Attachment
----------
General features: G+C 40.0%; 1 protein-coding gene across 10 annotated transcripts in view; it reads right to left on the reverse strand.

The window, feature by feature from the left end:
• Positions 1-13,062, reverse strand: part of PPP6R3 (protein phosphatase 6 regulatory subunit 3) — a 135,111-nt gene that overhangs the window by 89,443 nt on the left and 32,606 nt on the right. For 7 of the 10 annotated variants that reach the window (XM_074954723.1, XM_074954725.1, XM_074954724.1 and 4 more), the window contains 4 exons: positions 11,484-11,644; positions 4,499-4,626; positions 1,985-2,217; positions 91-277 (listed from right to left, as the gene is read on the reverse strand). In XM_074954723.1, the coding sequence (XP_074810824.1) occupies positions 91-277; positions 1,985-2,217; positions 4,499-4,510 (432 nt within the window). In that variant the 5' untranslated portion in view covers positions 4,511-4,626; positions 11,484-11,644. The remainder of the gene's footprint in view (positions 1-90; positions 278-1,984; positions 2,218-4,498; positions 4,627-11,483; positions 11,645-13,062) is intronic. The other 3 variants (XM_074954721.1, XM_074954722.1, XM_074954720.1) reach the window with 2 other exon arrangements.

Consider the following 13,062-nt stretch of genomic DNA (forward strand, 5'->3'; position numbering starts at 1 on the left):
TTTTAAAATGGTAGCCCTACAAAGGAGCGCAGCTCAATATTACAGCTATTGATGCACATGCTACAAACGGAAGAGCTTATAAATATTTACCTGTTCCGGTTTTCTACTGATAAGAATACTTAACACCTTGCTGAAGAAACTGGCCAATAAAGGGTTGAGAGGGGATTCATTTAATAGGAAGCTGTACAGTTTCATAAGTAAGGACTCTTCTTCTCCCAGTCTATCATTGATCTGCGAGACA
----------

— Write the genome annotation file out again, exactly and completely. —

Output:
General features: G+C 40.0%; 1 protein-coding gene across 10 annotated transcripts in view; it reads right to left on the reverse strand.

The window, feature by feature from the left end:
• Positions 1-13,062, reverse strand: part of PPP6R3 (protein phosphatase 6 regulatory subunit 3) — a 135,111-nt gene that overhangs the window by 89,443 nt on the left and 32,606 nt on the right. For 7 of the 10 annotated variants that reach the window (XM_074954723.1, XM_074954725.1, XM_074954724.1 and 4 more), the window contains 4 exons: positions 11,484-11,644; positions 4,499-4,626; positions 1,985-2,217; positions 91-277 (listed from right to left, as the gene is read on the reverse strand). In XM_074954723.1, the coding sequence (XP_074810824.1) occupies positions 91-277; positions 1,985-2,217; positions 4,499-4,510 (432 nt within the window). In that variant the 5' untranslated portion in view covers positions 4,511-4,626; positions 11,484-11,644. The remainder of the gene's footprint in view (positions 1-90; positions 278-1,984; positions 2,218-4,498; positions 4,627-11,483; positions 11,645-13,062) is intronic. The other 3 variants (XM_074954721.1, XM_074954722.1, XM_074954720.1) reach the window with 2 other exon arrangements.

Consider the following 13,062-nt stretch of genomic DNA (forward strand, 5'->3'; position numbering starts at 1 on the left):
TTTTAAAATGGTAGCCCTACAAAGGAGCGCAGCTCAATATTACAGCTATTGATGCACATGCTACAAACGGAAGAGCTTATAAATATTTACCTGTTCCGGTTTTCTACTGATAAGAATACTTAACACCTTGCTGAAGAAACTGGCCAATAAAGGGTTGAGAGGGGATTCATTTAATAGGAAGCTGTACAGTTTCATAAGTAAGGACTCTTCTTCTCCCAGTCTATCATTGATCTGCGAGACA